NASA has been testing for a while now their prototype of an unmanned plane in Langley, Virginia. The aircraft, called Greased Lightning (GL-10), has a wing span of 3 feet and 10 electric motors that provide propulsion via propellers.
The real news is that this week, on the 5th of May, 2015, for the first time in the prototype’s life, the scientists tried an in flight transition from hovering above a fixed point like a helicopter, to a classic propeller winged plane flight layout.
What happens is on takeoff the wings are perpendicular to the ground with the propellers facing upward. After the aircraft is in the air, the entire wing assembly starts rotating into a horizontal position gradually. A slight rotation provides forward motion and a full 90 degree turn of the wings would bring them parallel to the ground allowing the plane to reach its top speed.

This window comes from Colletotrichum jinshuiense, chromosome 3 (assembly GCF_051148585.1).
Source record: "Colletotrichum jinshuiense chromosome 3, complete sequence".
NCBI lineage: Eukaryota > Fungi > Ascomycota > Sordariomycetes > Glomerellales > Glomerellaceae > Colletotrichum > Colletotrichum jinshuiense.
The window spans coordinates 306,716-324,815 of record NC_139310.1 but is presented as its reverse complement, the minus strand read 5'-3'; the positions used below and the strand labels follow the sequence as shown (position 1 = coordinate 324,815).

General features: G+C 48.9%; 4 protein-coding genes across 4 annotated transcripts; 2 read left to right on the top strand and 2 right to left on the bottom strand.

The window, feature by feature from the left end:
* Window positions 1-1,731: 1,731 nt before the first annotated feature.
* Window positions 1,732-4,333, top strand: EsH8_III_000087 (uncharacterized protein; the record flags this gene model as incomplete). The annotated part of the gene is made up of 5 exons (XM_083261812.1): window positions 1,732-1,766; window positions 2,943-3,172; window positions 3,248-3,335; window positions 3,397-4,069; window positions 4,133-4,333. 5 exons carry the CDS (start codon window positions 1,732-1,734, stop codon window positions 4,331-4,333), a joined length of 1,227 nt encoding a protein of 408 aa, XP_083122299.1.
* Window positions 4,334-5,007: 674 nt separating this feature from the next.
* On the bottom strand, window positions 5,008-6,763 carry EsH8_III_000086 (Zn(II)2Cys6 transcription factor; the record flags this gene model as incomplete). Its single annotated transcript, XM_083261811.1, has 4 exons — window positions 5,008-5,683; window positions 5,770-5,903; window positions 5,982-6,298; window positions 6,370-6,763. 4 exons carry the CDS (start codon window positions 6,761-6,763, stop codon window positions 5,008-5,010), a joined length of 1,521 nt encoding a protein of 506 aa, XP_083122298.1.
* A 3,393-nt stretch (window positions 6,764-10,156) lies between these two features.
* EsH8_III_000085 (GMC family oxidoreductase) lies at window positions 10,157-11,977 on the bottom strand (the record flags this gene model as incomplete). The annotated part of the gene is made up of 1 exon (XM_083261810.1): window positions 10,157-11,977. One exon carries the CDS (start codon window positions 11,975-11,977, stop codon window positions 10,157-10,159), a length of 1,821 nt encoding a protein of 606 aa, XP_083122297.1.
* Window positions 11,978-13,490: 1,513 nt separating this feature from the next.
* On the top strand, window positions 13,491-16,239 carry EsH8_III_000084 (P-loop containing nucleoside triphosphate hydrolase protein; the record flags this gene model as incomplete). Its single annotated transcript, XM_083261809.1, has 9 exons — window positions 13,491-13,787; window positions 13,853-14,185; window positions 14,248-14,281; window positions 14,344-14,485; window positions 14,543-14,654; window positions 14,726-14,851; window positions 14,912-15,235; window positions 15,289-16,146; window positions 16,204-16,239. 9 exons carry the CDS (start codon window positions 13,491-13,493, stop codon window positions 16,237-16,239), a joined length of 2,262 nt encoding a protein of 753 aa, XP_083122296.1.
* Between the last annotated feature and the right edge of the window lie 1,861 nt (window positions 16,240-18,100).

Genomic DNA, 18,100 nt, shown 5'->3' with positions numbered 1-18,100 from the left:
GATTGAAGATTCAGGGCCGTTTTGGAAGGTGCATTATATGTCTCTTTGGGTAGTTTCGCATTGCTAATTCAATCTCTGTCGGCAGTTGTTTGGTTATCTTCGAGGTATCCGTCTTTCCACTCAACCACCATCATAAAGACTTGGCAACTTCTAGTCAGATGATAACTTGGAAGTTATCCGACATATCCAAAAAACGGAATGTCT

Although this plane could be the first unmanned VTOL aircraft, NASA had many designs at their disposal to draw inspiration from. In fact, their prototype closely resembles a V-22 Osprey airplane that has been produced by Bell and Boeing since May 1988. That plane is a tilt rotor military aircraft, meaning the wings were fixed in the same position and only the engine body and the propeller would turn from a vertical to a horizontal position. Aside from being able to take off and land vertically, it is also capable of a short take off and landing (STOL), with the added benefit that in that case the payload could be increased over the VTOL limits.
Just like the veteran V-22 Osprey, the Greased Lightning has a lot of potential and versatility and NASA knows this as Bill Fredericks, an engineer on the project, has stated. The plane is perfect for prolonged surveillance for agricultural or security purposes, terrain mapping and even package drops in tight spots.
The prototype will be shown later this week at the AUVSI’s Unmanned Systems 2015 in Atlanta, Georgia. The trade show will take place between 5th and 7th of May.
Image Source: cnet